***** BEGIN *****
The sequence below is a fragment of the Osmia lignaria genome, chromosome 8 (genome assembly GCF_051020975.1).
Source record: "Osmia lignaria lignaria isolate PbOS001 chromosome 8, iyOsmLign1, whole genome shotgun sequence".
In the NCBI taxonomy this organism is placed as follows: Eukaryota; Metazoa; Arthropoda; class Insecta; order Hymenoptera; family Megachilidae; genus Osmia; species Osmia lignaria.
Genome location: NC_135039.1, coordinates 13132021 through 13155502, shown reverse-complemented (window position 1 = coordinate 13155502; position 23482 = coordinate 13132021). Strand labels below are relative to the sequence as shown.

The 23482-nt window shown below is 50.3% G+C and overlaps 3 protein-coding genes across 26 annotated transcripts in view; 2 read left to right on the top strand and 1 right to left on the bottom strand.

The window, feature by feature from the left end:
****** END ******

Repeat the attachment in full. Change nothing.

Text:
The sequence below is a fragment of the Osmia lignaria genome, chromosome 8 (genome assembly GCF_051020975.1).
Source record: "Osmia lignaria lignaria isolate PbOS001 chromosome 8, iyOsmLign1, whole genome shotgun sequence".
In the NCBI taxonomy this organism is placed as follows: Eukaryota; Metazoa; Arthropoda; class Insecta; order Hymenoptera; family Megachilidae; genus Osmia; species Osmia lignaria.
Genome location: NC_135039.1, coordinates 13132021 through 13155502, shown reverse-complemented (window position 1 = coordinate 13155502; position 23482 = coordinate 13132021). Strand labels below are relative to the sequence as shown.

The 23482-nt window shown below is 50.3% G+C and overlaps 3 protein-coding genes across 26 annotated transcripts in view; 2 read left to right on the top strand and 1 right to left on the bottom strand.

The window, feature by feature from the left end: